These psychologists' approach is based on the idea that at least some of these academic disparities aren't the result of faulty teaching or broken school systems, but instead spring from toxic stereotypes that cause ethnic-minority and other students to question whether they belong in school and whether they can do well there.While such a major problem might seem to require widespread social change to fix, the psychologists are finding evidence that short, simple interventions can make a surprisingly large difference.
They will present their results at the International Education Data Mining Society’s annual conference in Madrid in late June.
“The act of writing about family and friends gives students the chance to assert their self-worth in an otherwise threatening environment,” said the study's lead author, Travis Riddle, a postdoctoral researcher at Columbia.
“This psychological foothold may motivate them to challenge themselves and live up to their potential.” To understand why the writing intervention works, Riddle and his colleagues developed an algorithm to explore the content of several thousand essays written by students in middle school and college during earlier research experiments.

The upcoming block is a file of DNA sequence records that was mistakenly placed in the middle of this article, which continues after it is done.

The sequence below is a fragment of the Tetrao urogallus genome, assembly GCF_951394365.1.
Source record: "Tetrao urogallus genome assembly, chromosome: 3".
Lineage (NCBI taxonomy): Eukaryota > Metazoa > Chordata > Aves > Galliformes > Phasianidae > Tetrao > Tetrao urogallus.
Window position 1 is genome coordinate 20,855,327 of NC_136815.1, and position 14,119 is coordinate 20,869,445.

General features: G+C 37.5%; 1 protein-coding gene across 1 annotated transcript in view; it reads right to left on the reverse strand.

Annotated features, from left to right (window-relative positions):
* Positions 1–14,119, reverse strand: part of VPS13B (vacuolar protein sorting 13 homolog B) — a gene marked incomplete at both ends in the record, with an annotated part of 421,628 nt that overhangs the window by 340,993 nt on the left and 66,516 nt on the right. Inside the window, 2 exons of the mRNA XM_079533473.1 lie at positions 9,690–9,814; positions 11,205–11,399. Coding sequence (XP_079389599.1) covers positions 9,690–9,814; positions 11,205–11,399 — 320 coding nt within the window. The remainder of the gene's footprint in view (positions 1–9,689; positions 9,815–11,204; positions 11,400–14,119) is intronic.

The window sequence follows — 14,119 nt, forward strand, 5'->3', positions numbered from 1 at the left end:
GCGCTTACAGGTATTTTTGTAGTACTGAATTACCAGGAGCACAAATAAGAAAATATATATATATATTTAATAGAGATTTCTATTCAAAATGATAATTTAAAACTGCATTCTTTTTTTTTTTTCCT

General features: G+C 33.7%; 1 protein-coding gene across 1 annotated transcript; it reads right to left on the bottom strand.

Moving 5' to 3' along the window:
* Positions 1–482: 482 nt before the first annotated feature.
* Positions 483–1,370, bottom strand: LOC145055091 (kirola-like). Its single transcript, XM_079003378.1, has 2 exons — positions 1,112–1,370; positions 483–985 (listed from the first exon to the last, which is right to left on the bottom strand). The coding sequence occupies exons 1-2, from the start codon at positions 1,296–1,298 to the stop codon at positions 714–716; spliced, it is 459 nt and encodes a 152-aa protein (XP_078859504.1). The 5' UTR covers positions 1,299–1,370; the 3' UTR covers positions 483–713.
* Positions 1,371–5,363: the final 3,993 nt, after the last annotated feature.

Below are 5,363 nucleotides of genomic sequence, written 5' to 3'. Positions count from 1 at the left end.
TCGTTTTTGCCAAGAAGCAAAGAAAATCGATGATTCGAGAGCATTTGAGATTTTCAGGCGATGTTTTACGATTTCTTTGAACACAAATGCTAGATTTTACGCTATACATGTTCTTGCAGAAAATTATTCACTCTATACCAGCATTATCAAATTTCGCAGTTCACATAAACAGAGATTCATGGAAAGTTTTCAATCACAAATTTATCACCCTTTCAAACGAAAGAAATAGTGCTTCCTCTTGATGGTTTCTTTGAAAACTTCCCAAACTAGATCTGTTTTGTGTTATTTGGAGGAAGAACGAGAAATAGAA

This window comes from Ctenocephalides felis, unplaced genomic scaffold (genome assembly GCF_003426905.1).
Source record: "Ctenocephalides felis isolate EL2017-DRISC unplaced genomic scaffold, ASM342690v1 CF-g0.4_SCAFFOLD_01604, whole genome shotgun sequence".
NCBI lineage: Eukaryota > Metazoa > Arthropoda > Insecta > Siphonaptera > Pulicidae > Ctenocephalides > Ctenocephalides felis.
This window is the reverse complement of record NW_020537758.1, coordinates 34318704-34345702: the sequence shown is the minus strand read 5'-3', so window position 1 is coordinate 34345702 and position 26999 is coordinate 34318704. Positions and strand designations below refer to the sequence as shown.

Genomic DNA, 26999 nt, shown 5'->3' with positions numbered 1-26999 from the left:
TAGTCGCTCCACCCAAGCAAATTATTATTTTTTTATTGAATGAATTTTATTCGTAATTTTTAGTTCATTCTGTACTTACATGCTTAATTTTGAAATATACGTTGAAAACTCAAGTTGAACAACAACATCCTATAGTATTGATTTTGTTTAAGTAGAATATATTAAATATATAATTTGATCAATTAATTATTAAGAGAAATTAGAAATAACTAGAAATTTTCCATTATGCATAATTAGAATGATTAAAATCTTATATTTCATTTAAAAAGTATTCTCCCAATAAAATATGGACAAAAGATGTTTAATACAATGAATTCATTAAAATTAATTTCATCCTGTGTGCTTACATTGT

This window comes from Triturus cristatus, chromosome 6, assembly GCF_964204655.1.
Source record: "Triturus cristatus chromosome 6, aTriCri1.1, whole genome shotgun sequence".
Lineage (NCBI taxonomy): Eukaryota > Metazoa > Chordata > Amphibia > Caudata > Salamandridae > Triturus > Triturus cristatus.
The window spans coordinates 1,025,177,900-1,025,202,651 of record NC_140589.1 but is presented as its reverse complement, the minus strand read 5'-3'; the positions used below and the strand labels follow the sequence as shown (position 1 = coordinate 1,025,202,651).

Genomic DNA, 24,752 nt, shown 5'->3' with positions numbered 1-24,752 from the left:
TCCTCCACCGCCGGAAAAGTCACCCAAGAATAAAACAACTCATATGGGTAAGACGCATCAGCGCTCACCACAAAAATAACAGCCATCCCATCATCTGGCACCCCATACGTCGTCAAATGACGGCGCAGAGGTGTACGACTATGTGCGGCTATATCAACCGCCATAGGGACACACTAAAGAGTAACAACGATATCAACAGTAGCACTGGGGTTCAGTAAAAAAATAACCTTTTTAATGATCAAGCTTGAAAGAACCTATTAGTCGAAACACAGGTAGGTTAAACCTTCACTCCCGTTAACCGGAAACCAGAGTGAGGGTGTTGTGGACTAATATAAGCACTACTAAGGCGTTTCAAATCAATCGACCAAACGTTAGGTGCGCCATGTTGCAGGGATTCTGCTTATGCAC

Amid the jumble of words, they extracted 50 overarching themes, or topics, and found that students focused most on “social relationships,” indicated by words like “support” “family” and “friends.” Though all students, regardless of race and gender, emphasized social relationships in their writing, the earlier experiments showed that the writing exercise improved academic performance among African American girls and boys as well as white girls.
In the current study, the researchers looked at how essay themes varied among the writers.
They found that African American boys and girls emphasized social relationship terms slightly more often than white girls, and significantly more often than white boys.
But a growing body of evidence is showing that the interventions can work, not only among black middle school students, but also for women, minority college students and other populations.
"But now that I think about it, we all know that it's possible to damage a student in 15 minutes. So if that's possible, then maybe it's also possible to improve it." Many of the new interventions are based on the concept of "stereotype threat," first identified by psychologist Claude Steele, Ph D, in the mid-1990s.
A 2006 study in Science built on this work by showing that a brief exercise in which seventh-graders wrote about values important to them substantially raised the grades of African Americans, reducing the achievement gap by 40 percent.
The study’s lead author, Geoff Cohen, a psychologist at Stanford University, is a coauthor of the current study, which makes use of those earlier essays.